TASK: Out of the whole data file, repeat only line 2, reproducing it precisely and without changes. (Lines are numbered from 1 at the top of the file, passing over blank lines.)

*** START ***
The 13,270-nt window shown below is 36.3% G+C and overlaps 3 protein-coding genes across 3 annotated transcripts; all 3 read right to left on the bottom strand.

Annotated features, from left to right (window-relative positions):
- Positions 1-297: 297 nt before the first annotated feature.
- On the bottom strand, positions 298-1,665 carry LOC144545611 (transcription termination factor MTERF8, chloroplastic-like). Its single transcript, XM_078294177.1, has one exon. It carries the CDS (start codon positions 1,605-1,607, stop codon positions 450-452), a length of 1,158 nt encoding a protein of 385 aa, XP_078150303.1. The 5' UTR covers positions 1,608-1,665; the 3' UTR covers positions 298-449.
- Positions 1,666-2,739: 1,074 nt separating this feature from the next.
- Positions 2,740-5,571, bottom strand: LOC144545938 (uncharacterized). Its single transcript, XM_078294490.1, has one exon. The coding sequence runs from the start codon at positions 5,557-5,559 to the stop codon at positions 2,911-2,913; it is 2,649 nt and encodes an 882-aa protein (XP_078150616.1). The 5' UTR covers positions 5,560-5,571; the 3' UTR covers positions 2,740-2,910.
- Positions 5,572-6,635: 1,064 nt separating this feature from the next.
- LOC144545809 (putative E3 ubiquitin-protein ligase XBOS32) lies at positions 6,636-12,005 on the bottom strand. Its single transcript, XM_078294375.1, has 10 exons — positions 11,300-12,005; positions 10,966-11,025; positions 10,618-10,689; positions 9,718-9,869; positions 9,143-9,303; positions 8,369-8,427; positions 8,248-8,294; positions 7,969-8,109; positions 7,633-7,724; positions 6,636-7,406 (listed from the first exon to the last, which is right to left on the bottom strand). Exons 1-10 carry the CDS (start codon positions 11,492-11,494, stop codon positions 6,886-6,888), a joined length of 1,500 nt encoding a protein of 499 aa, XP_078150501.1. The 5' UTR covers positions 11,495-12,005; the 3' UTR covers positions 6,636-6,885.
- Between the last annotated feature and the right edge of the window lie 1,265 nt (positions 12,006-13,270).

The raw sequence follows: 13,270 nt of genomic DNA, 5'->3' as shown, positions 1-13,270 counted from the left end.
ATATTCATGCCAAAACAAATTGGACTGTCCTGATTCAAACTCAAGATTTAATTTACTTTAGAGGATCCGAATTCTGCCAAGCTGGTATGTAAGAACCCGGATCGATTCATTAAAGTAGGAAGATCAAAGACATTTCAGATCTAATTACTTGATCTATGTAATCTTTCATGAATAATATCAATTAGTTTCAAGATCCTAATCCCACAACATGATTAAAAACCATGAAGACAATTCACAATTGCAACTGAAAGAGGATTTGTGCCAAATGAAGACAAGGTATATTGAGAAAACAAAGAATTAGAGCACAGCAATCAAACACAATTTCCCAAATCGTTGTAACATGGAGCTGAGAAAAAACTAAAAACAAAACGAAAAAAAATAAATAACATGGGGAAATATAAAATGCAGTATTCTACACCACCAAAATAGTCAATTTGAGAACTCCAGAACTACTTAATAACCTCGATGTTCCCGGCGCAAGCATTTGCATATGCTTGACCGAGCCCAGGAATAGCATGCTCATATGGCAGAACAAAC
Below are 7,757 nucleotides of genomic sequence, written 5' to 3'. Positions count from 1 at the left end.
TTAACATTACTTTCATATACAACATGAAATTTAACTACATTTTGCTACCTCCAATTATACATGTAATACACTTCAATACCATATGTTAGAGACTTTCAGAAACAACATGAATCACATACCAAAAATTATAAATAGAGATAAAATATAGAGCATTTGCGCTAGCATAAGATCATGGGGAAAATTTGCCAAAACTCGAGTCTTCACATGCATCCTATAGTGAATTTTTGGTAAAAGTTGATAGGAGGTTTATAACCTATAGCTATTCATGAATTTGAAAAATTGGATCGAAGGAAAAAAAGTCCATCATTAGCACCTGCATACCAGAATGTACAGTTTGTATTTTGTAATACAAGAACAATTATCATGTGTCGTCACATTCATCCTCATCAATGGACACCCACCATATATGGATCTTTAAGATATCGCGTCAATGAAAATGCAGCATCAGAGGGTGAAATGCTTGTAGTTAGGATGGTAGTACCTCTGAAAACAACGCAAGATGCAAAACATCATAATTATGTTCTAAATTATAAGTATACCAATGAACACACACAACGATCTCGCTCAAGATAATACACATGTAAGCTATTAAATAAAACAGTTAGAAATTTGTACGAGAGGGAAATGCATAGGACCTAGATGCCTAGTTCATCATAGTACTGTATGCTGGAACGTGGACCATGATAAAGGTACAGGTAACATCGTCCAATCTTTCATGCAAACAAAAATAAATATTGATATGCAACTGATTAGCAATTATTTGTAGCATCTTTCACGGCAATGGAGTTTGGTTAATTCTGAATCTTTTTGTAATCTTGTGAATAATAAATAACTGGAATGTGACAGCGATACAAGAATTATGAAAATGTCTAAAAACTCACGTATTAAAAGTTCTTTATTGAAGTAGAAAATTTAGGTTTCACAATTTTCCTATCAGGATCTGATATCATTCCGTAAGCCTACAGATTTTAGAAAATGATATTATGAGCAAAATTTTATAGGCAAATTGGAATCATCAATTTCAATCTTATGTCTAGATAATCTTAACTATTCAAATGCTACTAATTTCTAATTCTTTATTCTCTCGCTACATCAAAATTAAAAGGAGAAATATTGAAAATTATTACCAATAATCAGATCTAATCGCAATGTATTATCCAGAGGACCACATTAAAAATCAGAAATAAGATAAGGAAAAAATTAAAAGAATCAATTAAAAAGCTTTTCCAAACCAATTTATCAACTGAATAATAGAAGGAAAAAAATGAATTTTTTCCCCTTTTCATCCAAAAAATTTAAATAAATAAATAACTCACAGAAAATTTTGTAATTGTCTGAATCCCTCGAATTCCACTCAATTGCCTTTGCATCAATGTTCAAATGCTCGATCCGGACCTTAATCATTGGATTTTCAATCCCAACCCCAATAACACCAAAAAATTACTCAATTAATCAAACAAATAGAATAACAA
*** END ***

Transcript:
Annotated features, from left to right (window-relative positions):